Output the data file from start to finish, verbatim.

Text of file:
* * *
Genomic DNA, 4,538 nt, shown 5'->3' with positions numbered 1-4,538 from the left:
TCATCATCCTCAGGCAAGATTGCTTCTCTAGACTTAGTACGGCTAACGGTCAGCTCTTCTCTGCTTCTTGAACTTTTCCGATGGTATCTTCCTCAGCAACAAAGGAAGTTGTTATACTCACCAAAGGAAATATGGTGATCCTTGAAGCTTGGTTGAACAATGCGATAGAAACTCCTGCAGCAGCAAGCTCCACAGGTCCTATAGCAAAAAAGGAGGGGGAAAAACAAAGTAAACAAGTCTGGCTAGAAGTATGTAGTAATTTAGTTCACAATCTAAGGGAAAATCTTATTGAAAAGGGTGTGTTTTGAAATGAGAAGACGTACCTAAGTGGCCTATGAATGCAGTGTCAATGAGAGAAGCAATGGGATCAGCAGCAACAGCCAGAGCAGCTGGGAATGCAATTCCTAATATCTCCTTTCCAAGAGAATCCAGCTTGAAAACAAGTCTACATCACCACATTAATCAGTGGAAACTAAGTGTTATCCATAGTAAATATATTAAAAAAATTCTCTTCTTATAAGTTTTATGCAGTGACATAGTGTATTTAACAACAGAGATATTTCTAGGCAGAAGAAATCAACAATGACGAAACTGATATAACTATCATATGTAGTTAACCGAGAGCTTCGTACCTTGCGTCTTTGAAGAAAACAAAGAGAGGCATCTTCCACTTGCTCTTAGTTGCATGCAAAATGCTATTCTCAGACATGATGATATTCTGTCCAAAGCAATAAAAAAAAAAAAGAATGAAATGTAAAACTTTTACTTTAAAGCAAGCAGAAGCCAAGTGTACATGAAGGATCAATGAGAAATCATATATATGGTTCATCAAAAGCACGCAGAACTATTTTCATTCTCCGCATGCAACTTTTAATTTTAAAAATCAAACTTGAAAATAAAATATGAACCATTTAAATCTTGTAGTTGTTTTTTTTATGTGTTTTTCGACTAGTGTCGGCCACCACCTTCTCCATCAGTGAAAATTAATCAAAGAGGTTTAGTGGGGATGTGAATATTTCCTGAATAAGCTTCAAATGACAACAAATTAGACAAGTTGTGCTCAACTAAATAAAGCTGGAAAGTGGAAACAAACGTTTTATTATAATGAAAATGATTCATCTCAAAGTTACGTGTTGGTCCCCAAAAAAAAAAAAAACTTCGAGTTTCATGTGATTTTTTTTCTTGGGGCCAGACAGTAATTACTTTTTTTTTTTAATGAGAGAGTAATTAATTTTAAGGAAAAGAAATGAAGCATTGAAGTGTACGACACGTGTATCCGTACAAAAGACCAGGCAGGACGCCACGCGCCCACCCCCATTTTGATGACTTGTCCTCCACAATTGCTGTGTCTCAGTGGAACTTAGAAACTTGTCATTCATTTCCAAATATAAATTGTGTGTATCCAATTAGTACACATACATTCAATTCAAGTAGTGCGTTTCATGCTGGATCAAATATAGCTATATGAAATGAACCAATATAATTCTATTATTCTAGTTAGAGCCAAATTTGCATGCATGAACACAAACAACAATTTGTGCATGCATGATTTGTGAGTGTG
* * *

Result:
Genomic DNA, 4,538 nt, shown 5'->3' with positions numbered 1-4,538 from the left:
TCATCATCCTCAGGCAAGATTGCTTCTCTAGACTTAGTACGGCTAACGGTCAGCTCTTCTCTGCTTCTTGAACTTTTCCGATGGTATCTTCCTCAGCAACAAAGGAAGTTGTTATACTCACCAAAGGAAATATGGTGATCCTTGAAGCTTGGTTGAACAATGCGATAGAAACTCCTGCAGCAGCAAGCTCCACAGGTCCTATAGCAAAAAAGGAGGGGGAAAAACAAAGTAAACAAGTCTGGCTAGAAGTATGTAGTAATTTAGTTCACAATCTAAGGGAAAATCTTATTGAAAAGGGTGTGTTTTGAAATGAGAAGACGTACCTAAGTGGCCTATGAATGCAGTGTCAATGAGAGAAGCAATGGGATCAGCAGCAACAGCCAGAGCAGCTGGGAATGCAATTCCTAATATCTCCTTTCCAAGAGAATCCAGCTTGAAAACAAGTCTACATCACCACATTAATCAGTGGAAACTAAGTGTTATCCATAGTAAATATATTAAAAAAATTCTCTTCTTATAAGTTTTATGCAGTGACATAGTGTATTTAACAACAGAGATATTTCTAGGCAGAAGAAATCAACAATGACGAAACTGATATAACTATCATATGTAGTTAACCGAGAGCTTCGTACCTTGCGTCTTTGAAGAAAACAAAGAGAGGCATCTTCCACTTGCTCTTAGTTGCATGCAAAATGCTATTCTCAGACATGATGATATTCTGTCCAAAGCAATAAAAAAAAAAAAGAATGAAATGTAAAACTTTTACTTTAAAGCAAGCAGAAGCCAAGTGTACATGAAGGATCAATGAGAAATCATATATATGGTTCATCAAAAGCACGCAGAACTATTTTCATTCTCCGCATGCAACTTTTAATTTTAAAAATCAAACTTGAAAATAAAATATGAACCATTTAAATCTTGTAGTTGTTTTTTTTATGTGTTTTTCGACTAGTGTCGGCCACCACCTTCTCCATCAGTGAAAATTAATCAAAGAGGTTTAGTGGGGATGTGAATATTTCCTGAATAAGCTTCAAATGACAACAAATTAGACAAGTTGTGCTCAACTAAATAAAGCTGGAAAGTGGAAACAAACGTTTTATTATAATGAAAATGATTCATCTCAAAGTTACGTGTTGGTCCCCAAAAAAAAAAAAAACTTCGAGTTTCATGTGATTTTTTTTCTTGGGGCCAGACAGTAATTACTTTTTTTTTTTAATGAGAGAGTAATTAATTTTAAGGAAAAGAAATGAAGCATTGAAGTGTACGACACGTGTATCCGTACAAAAGACCAGGCAGGACGCCACGCGCCCACCCCCATTTTGATGACTTGTCCTCCACAATTGCTGTGTCTCAGTGGAACTTAGAAACTTGTCATTCATTTCCAAATATAAATTGTGTGTATCCAATTAGTACACATACATTCAATTCAAGTAGTGCGTTTCATGCTGGATCAAATATAGCTATATGAAATGAACCAATATAATTCTATTATTCTAGTTAGAGCCAAATTTGCATGCATGAACACAAACAACAATTTGTGCATGCATGATTTGTGAGTGTG